A New York Times ethicist recently answered a question from a medical student concerned about her classmates who post “de-identified” photos of their patients as punch lines to jokes – in this specific context, a 5’9 Hispanic man who had been impaled by a bar. The student was worried that this violated patient privacy. The ethicist explained that when putting such information in the public sphere, it is important to ensure not only that the patient is unidentifiable to others, but also that the patient could not recognize himself online. If the patient came across this photo, he would likely know it was him and be embarrassed – not to mention hurt or angry that his doctor treated him like a punch line.
Cell phones with cameras, email, Facebook profiles, Twitter accounts all offer new opportunities to accidentally disclose confidential patient information. HIPAA forbids disclosure of “individually indentifying patient information,” and violators can be penalized with up to $250,000 in fines and 10 years imprisonment.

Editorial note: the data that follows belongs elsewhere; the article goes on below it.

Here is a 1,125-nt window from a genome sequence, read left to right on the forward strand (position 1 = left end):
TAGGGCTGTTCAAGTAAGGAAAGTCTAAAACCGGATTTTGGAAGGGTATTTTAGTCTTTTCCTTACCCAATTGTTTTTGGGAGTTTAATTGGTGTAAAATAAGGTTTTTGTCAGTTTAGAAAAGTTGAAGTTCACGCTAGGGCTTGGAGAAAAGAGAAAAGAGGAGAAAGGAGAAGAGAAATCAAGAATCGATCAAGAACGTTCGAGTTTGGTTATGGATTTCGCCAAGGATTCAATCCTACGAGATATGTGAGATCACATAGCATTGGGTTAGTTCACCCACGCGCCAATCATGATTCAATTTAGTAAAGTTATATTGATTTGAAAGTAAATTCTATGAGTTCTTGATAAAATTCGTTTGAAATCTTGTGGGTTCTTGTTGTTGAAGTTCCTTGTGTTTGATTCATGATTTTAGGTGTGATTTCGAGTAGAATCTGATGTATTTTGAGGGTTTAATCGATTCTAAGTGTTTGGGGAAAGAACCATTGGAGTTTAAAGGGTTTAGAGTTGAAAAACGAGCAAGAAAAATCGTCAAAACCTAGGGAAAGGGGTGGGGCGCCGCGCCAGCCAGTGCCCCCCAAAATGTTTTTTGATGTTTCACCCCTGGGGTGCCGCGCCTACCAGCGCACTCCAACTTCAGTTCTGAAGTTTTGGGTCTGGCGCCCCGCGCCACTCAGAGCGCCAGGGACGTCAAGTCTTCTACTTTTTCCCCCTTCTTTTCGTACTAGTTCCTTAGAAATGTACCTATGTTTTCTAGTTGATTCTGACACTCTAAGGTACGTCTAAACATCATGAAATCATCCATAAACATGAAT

What you think is vague may be completely obvious to someone else. For example, even if you change identifying details, descriptions or photos of gruesome injuries and freak accidents may give away the subject of your case. And if you live in a small town and refer to, say, a female ER patient from the night before, this description may apply to only one person. To keep your patients’ identity safe, and, more broadly, to represent your profession responsibly, remember to keep your work and personal life separate when you log on.
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